In spite of its inert aspect, a block of yeast is, in reality, formed from a gigantic number of unicellular organisms visible only under a microscope. A small 1cm cube weighs about 1g and contains 10 billion living cells of yeast!
Each cell, which is a living being, of a spherical or ovoid form,
is nothing but a tiny and simplified fungus the size of which does not exceed 6 to 8 thousandth of millimetre.
When yeast is examined under an electronic microscope, one can see from the outside to the inside, like most vegetal cells,
a cellular wall, a cytoplasmic membrane, a cytoplasm, a nucleus, vacuoles, ribosomes and mitochondria.
The cytoplasmic membrane protected by the cellular wall, permits exchanges with exterior. The cytoplasm, a sort of jelly, forms
the very substrate of the cell life. The nucleus, which contains chromosomes (elements which bear genetic specifications), regulates the transmission of hereditary characteristics and
the greatest part of the reactions produced inside
the cell. Vacuoles store reserve substances of various types.
Mitochondria are the real power stations of the cell when the latter operates in presence of oxygen. Their role consists in using the sugars available in yeast to produce energy and thus ensure the growth of the cell.
Yeast composition depends on its type and its shell-life conditions. The table below presents average indicative values for fresh yeast picked up on the European market.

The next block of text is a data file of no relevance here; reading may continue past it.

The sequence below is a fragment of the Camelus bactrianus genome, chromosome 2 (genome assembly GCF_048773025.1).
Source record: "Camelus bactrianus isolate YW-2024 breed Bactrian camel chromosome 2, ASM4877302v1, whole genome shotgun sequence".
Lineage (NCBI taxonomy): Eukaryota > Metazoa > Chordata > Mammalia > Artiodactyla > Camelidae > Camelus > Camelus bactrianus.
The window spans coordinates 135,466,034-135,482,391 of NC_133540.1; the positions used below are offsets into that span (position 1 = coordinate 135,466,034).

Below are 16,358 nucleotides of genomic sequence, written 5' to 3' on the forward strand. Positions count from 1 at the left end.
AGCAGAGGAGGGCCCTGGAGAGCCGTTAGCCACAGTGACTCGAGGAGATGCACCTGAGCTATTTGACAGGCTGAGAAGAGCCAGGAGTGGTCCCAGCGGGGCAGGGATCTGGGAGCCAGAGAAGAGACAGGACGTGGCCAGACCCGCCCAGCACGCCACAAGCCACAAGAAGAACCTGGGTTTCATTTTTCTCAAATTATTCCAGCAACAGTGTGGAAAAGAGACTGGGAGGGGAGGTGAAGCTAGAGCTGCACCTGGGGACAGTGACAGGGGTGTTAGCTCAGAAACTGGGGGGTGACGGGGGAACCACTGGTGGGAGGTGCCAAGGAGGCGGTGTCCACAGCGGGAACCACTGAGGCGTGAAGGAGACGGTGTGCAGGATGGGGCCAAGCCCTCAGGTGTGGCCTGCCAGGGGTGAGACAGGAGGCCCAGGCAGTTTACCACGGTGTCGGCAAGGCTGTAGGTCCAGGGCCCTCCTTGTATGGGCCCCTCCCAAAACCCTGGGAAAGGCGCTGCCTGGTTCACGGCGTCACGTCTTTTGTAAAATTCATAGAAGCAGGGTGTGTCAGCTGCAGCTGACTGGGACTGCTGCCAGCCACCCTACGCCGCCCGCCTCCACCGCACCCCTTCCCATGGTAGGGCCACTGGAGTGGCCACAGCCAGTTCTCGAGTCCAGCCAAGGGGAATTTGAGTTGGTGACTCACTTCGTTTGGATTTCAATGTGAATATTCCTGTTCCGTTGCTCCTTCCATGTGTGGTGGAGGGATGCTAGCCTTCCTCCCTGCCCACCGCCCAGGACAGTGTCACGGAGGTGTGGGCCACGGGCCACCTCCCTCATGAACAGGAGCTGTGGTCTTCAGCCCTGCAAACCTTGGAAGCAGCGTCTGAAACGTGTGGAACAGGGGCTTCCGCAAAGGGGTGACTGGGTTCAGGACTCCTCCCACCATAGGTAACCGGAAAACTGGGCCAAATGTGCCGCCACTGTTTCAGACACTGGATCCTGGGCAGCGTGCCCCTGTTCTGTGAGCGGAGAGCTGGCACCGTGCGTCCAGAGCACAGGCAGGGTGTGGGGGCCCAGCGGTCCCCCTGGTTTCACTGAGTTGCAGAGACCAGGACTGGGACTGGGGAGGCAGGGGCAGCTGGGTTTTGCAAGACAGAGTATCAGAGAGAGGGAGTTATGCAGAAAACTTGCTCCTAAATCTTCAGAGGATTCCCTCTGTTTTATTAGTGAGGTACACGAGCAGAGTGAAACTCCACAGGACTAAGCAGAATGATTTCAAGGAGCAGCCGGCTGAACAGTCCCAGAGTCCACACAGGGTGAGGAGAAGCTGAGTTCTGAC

Yeast, like any living organism, lives thanks to the presence of oxygen (aerobiosis); but it also has the remarkable ability of being adaptable to an environment deprived of air (anaerobiosis).
To cope with its expenditure of energy, it can use different carbon substrates, mainly sugars: glucose is the best favoured food of Saccharomyces cerevisiae; saccharose is immediately transformed into glucose and fructose by an enzyme which yeast has released; maltose is the main endogenous substrate of French bread fermentation; it gets into the yeast cell thanks to a specific permease to be split afterwards into two molecules of glucose by maltase.
The conditions of oxygenation of the environment generate two types of metabolism:
Then yeast is in presence of air, it produces, from sugar and oxygen, carbon dioxide, water and a great amount of
It is the metabolic process
In these conditions the oxidation
of glucose is complete:
All the biochemical energy potentially contained in glucose is freed. Thanks to this energy, yeast ensures its life. But it can also use it to synthesize organically, that is to say start its growth and multiply. It will then have to find other nutritive elements in its environment, mainly nitrogen.
When there is no oxygen available, yeast can nevertheless use sugars to produce the
energy it needs to be maintained in life. This metabolic process was defined by Pasteur as being the fermentation process. Sugars are transformed into carbon dioxide and
The glucose oxidation is incomplete:
The alcohol which has been formed still contains a great amount of energy. Only a part of the biochemical energy potentially present in glucose which was freed (about 20 times less than for respiration). It ensures a minimum level but does not enable yeast to multiply rapidly. The oxygen which is incorporated into the dough during the kneading stage is consumed in a few minutes by yeast. It is therefore the fermentation metabolic process which is implied in the bread making process. It is accompanied by the production of secondary metabolites, some of which react on the physical properties of dough, while some others give bread its characteristic flavour.